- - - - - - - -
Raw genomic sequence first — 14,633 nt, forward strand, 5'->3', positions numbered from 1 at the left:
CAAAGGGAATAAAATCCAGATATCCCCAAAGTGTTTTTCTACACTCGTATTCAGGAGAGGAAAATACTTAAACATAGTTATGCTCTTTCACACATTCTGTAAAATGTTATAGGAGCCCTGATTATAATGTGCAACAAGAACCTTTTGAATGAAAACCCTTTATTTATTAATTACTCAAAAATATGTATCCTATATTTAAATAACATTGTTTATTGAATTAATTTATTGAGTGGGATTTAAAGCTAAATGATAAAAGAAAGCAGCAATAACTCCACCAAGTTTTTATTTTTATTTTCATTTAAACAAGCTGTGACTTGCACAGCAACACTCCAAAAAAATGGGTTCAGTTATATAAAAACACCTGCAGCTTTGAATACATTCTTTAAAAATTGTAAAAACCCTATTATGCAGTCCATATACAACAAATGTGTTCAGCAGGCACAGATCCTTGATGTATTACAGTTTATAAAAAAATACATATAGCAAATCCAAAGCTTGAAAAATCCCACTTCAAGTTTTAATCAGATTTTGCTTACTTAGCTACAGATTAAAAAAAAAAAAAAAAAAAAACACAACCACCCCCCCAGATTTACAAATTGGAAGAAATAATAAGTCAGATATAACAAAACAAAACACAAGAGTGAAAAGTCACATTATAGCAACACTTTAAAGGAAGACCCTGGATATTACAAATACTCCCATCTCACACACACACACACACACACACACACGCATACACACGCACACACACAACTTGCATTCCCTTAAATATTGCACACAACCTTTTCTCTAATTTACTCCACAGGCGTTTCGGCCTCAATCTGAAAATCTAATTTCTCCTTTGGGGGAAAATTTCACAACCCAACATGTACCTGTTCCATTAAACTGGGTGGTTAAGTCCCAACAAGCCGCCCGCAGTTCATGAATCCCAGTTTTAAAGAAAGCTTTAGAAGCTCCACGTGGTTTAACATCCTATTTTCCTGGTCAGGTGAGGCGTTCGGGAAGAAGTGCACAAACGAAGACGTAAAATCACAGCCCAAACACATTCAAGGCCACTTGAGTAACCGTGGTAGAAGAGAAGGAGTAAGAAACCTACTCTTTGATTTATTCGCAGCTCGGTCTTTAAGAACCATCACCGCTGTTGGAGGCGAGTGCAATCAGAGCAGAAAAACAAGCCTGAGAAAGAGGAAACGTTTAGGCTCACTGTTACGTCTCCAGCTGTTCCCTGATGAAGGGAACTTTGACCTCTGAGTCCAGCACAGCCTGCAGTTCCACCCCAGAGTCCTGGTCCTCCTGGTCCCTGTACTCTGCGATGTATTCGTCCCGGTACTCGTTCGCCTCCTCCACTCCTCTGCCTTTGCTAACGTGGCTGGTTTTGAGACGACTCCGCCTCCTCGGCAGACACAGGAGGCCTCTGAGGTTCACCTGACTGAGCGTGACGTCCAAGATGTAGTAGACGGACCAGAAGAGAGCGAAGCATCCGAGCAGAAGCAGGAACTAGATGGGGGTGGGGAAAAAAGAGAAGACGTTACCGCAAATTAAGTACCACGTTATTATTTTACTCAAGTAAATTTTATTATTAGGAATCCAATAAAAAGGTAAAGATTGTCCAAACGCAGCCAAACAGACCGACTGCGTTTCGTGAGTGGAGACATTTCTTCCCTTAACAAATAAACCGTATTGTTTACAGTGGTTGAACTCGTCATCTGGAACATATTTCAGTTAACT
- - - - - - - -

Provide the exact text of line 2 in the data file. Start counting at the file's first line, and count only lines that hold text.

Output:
CAAAGGGAATAAAATCCAGATATCCCCAAAGTGTTTTTCTACACTCGTATTCAGGAGAGGAAAATACTTAAACATAGTTATGCTCTTTCACACATTCTGTAAAATGTTATAGGAGCCCTGATTATAATGTGCAACAAGAACCTTTTGAATGAAAACCCTTTATTTATTAATTACTCAAAAATATGTATCCTATATTTAAATAACATTGTTTATTGAATTAATTTATTGAGTGGGATTTAAAGCTAAATGATAAAAGAAAGCAGCAATAACTCCACCAAGTTTTTATTTTTATTTTCATTTAAACAAGCTGTGACTTGCACAGCAACACTCCAAAAAAATGGGTTCAGTTATATAAAAACACCTGCAGCTTTGAATACATTCTTTAAAAATTGTAAAAACCCTATTATGCAGTCCATATACAACAAATGTGTTCAGCAGGCACAGATCCTTGATGTATTACAGTTTATAAAAAAATACATATAGCAAATCCAAAGCTTGAAAAATCCCACTTCAAGTTTTAATCAGATTTTGCTTACTTAGCTACAGATTAAAAAAAAAAAAAAAAAAAAACACAACCACCCCCCCAGATTTACAAATTGGAAGAAATAATAAGTCAGATATAACAAAACAAAACACAAGAGTGAAAAGTCACATTATAGCAACACTTTAAAGGAAGACCCTGGATATTACAAATACTCCCATCTCACACACACACACACACACACACACACGCATACACACGCACACACACAACTTGCATTCCCTTAAATATTGCACACAACCTTTTCTCTAATTTACTCCACAGGCGTTTCGGCCTCAATCTGAAAATCTAATTTCTCCTTTGGGGGAAAATTTCACAACCCAACATGTACCTGTTCCATTAAACTGGGTGGTTAAGTCCCAACAAGCCGCCCGCAGTTCATGAATCCCAGTTTTAAAGAAAGCTTTAGAAGCTCCACGTGGTTTAACATCCTATTTTCCTGGTCAGGTGAGGCGTTCGGGAAGAAGTGCACAAACGAAGACGTAAAATCACAGCCCAAACACATTCAAGGCCACTTGAGTAACCGTGGTAGAAGAGAAGGAGTAAGAAACCTACTCTTTGATTTATTCGCAGCTCGGTCTTTAAGAACCATCACCGCTGTTGGAGGCGAGTGCAATCAGAGCAGAAAAACAAGCCTGAGAAAGAGGAAACGTTTAGGCTCACTGTTACGTCTCCAGCTGTTCCCTGATGAAGGGAACTTTGACCTCTGAGTCCAGCACAGCCTGCAGTTCCACCCCAGAGTCCTGGTCCTCCTGGTCCCTGTACTCTGCGATGTATTCGTCCCGGTACTCGTTCGCCTCCTCCACTCCTCTGCCTTTGCTAACGTGGCTGGTTTTGAGACGACTCCGCCTCCTCGGCAGACACAGGAGGCCTCTGAGGTTCACCTGACTGAGCGTGACGTCCAAGATGTAGTAGACGGACCAGAAGAGAGCGAAGCATCCGAGCAGAAGCAGGAACTAGATGGGGGTGGGGAAAAAAGAGAAGACGTTACCGCAAATTAAGTACCACGTTATTATTTTACTCAAGTAAATTTTATTATTAGGAATCCAATAAAAAGGTAAAGATTGTCCAAACGCAGCCAAACAGACCGACTGCGTTTCGTGAGTGGAGACATTTCTTCCCTTAACAAATAAACCGTATTGTTTACAGTGGTTGAACTCGTCATCTGGAACATATTTCAGTTAACT